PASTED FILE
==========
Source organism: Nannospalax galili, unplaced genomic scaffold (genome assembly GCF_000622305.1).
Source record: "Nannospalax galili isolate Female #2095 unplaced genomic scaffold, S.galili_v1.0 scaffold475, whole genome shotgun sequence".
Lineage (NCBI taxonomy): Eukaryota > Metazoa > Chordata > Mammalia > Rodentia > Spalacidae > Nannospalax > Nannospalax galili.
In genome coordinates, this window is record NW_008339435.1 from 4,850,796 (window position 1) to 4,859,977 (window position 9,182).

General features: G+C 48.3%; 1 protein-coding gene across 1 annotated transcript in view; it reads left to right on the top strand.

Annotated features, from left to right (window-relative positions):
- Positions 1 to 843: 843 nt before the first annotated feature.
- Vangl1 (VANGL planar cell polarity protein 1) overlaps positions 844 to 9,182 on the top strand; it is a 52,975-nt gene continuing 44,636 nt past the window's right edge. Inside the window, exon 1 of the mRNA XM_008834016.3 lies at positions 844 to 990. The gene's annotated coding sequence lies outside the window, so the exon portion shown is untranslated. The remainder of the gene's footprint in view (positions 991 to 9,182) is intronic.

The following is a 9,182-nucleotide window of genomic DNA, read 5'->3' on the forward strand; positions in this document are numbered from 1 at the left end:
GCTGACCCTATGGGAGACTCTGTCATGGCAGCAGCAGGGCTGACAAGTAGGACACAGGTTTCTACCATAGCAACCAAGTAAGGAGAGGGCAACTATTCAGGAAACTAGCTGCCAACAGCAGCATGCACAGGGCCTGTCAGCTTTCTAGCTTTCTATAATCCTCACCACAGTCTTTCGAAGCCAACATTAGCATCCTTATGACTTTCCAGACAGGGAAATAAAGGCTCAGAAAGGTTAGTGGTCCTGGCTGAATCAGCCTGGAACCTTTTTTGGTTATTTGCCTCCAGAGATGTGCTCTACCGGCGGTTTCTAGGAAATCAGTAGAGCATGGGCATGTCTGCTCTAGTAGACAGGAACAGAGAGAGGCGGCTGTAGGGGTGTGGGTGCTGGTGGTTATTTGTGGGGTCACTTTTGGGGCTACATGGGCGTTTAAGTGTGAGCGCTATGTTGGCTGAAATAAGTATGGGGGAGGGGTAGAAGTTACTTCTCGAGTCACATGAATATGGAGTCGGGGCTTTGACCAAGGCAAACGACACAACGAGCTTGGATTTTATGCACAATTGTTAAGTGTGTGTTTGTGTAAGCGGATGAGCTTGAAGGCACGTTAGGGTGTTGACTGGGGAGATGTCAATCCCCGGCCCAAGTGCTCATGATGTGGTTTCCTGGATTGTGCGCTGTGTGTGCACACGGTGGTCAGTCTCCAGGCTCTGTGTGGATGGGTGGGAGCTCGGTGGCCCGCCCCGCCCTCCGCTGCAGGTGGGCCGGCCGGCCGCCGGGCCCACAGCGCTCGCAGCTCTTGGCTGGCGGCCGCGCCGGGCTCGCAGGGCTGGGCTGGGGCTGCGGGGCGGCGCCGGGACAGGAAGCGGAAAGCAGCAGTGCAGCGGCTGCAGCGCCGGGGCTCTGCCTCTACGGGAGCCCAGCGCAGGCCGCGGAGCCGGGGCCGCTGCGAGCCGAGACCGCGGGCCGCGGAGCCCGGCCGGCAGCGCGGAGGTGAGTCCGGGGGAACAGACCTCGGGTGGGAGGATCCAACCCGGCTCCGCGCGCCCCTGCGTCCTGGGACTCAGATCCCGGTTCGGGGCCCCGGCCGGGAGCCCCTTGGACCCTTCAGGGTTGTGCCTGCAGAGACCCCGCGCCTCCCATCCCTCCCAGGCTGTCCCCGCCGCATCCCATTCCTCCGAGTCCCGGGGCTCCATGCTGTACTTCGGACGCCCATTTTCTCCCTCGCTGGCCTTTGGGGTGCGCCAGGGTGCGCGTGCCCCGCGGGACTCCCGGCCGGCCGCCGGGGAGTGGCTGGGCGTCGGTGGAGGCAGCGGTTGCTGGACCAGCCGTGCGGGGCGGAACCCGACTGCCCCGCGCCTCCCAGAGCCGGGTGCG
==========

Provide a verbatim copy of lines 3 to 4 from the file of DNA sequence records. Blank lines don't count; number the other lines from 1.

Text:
Lineage (NCBI taxonomy): Eukaryota > Metazoa > Chordata > Mammalia > Rodentia > Spalacidae > Nannospalax > Nannospalax galili.
In genome coordinates, this window is record NW_008339435.1 from 4,850,796 (window position 1) to 4,859,977 (window position 9,182).